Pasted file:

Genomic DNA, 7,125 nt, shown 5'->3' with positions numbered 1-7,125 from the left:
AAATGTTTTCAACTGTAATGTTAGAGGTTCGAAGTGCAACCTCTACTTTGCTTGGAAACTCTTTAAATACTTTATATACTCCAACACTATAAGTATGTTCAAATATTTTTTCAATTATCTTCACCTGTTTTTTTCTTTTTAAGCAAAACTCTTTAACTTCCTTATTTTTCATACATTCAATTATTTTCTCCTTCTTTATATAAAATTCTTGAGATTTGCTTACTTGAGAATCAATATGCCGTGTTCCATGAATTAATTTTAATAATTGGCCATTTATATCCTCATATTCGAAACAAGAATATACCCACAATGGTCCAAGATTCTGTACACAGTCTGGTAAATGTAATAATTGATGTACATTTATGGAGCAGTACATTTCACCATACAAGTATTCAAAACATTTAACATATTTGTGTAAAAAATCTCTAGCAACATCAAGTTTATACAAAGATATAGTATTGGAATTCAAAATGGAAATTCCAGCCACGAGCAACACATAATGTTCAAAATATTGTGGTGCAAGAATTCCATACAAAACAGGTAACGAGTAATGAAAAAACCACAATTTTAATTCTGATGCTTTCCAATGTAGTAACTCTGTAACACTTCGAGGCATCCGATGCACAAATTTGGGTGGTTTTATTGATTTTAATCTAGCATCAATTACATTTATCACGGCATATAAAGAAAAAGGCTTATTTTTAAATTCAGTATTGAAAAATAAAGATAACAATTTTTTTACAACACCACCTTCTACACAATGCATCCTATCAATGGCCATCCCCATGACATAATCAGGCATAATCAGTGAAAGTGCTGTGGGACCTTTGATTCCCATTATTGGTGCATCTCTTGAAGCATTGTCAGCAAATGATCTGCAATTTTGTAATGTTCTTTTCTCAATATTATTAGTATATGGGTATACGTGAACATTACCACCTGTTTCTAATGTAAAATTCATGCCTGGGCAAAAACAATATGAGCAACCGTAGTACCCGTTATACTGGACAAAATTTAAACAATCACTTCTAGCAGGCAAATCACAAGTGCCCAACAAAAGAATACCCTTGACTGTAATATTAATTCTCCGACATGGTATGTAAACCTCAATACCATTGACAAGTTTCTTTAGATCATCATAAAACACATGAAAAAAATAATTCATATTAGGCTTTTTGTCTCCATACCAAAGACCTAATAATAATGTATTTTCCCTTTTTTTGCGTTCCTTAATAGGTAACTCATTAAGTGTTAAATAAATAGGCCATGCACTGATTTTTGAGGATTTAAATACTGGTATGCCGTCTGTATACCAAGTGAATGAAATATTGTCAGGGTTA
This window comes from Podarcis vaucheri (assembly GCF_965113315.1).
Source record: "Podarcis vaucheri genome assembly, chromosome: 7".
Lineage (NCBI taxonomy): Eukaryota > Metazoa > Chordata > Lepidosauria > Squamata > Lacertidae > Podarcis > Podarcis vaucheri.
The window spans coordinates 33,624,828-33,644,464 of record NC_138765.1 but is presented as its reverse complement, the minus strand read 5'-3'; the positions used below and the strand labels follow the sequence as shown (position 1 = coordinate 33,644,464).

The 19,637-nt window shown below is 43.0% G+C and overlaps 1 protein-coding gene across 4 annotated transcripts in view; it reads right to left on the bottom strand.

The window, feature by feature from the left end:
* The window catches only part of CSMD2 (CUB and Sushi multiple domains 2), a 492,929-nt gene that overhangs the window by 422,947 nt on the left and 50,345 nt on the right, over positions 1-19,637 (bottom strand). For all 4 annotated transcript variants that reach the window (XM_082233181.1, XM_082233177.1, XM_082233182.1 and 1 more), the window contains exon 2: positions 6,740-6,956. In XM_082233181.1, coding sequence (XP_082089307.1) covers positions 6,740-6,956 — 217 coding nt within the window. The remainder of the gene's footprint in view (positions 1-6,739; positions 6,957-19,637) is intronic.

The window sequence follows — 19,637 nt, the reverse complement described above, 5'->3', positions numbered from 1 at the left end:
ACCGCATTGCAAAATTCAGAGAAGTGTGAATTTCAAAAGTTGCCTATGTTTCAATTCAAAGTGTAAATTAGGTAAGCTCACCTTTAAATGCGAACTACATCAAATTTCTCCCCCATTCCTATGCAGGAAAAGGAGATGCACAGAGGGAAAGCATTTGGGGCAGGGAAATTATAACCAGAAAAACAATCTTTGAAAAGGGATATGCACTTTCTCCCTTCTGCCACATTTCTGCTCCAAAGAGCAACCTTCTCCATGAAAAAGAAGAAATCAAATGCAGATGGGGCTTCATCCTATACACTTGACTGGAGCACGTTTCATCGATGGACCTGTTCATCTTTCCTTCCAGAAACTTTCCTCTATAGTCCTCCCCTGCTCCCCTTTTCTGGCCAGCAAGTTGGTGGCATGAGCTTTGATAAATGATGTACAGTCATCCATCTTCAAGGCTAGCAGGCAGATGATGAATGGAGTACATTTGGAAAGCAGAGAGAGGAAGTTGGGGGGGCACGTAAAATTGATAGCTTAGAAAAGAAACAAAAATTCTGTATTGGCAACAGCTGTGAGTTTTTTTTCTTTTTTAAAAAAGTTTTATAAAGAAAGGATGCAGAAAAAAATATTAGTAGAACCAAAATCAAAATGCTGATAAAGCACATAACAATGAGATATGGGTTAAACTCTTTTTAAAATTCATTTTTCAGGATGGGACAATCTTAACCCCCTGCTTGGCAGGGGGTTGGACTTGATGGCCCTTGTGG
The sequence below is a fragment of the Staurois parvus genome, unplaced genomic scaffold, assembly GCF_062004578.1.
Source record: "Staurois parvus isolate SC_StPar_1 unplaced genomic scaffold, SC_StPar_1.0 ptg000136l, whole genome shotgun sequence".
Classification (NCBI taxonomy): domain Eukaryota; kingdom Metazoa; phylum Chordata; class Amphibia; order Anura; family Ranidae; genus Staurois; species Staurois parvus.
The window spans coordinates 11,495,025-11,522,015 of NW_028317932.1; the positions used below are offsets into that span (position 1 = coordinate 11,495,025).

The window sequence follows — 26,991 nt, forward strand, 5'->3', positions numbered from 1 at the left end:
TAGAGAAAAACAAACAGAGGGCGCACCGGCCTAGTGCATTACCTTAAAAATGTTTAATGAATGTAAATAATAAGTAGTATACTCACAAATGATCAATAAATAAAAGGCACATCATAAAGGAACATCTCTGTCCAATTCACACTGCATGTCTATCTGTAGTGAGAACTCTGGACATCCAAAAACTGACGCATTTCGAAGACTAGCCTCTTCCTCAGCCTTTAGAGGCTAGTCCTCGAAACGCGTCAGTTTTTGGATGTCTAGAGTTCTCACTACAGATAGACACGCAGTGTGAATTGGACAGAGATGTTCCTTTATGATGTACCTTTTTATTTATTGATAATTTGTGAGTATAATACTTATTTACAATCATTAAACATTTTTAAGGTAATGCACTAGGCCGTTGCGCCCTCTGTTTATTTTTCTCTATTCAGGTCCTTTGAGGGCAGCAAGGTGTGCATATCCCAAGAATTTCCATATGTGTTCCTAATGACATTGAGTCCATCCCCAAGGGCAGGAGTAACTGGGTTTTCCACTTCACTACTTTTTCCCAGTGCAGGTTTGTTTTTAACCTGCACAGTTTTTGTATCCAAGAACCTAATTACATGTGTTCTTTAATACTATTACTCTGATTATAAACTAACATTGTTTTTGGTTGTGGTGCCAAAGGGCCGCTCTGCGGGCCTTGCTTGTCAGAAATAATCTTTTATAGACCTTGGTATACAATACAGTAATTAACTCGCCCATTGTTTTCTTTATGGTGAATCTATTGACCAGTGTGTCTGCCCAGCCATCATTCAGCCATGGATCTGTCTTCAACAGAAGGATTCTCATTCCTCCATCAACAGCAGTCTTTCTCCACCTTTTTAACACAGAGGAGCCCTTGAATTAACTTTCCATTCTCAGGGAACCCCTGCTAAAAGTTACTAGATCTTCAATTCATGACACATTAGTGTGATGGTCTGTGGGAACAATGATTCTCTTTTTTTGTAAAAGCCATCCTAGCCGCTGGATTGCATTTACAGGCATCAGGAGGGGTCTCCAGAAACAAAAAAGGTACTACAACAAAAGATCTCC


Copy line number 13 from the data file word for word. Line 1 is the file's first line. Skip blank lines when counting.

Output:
Source record: "Staurois parvus isolate SC_StPar_1 unplaced genomic scaffold, SC_StPar_1.0 ptg000136l, whole genome shotgun sequence".